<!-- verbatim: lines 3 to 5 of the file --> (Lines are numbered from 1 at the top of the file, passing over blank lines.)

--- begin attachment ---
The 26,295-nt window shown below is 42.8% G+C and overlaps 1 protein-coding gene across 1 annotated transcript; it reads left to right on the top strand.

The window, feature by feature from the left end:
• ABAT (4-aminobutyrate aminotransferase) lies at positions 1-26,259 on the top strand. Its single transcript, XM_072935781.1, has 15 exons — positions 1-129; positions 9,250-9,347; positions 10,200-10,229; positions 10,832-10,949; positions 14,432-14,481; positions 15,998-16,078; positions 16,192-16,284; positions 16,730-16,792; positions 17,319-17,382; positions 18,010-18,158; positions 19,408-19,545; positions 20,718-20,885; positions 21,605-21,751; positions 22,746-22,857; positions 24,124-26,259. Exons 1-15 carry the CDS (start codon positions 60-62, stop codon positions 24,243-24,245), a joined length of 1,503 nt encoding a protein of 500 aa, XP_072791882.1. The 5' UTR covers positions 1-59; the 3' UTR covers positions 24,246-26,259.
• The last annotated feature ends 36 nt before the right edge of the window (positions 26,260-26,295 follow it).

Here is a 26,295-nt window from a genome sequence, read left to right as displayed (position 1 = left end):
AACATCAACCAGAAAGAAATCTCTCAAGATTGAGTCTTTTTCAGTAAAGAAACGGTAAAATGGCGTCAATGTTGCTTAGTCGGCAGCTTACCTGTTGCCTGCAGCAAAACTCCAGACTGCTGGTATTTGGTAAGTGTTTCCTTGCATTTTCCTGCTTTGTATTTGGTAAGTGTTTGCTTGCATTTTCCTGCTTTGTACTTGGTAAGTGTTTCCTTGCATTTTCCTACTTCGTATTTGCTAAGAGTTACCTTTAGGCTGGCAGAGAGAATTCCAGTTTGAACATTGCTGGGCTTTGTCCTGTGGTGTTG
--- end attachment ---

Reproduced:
• ABAT (4-aminobutyrate aminotransferase) lies at positions 1-26,259 on the top strand. Its single transcript, XM_072935781.1, has 15 exons — positions 1-129; positions 9,250-9,347; positions 10,200-10,229; positions 10,832-10,949; positions 14,432-14,481; positions 15,998-16,078; positions 16,192-16,284; positions 16,730-16,792; positions 17,319-17,382; positions 18,010-18,158; positions 19,408-19,545; positions 20,718-20,885; positions 21,605-21,751; positions 22,746-22,857; positions 24,124-26,259. Exons 1-15 carry the CDS (start codon positions 60-62, stop codon positions 24,243-24,245), a joined length of 1,503 nt encoding a protein of 500 aa, XP_072791882.1. The 5' UTR covers positions 1-59; the 3' UTR covers positions 24,246-26,259.
• The last annotated feature ends 36 nt before the right edge of the window (positions 26,260-26,295 follow it).

Here is a 26,295-nt window from a genome sequence, read left to right as displayed (position 1 = left end):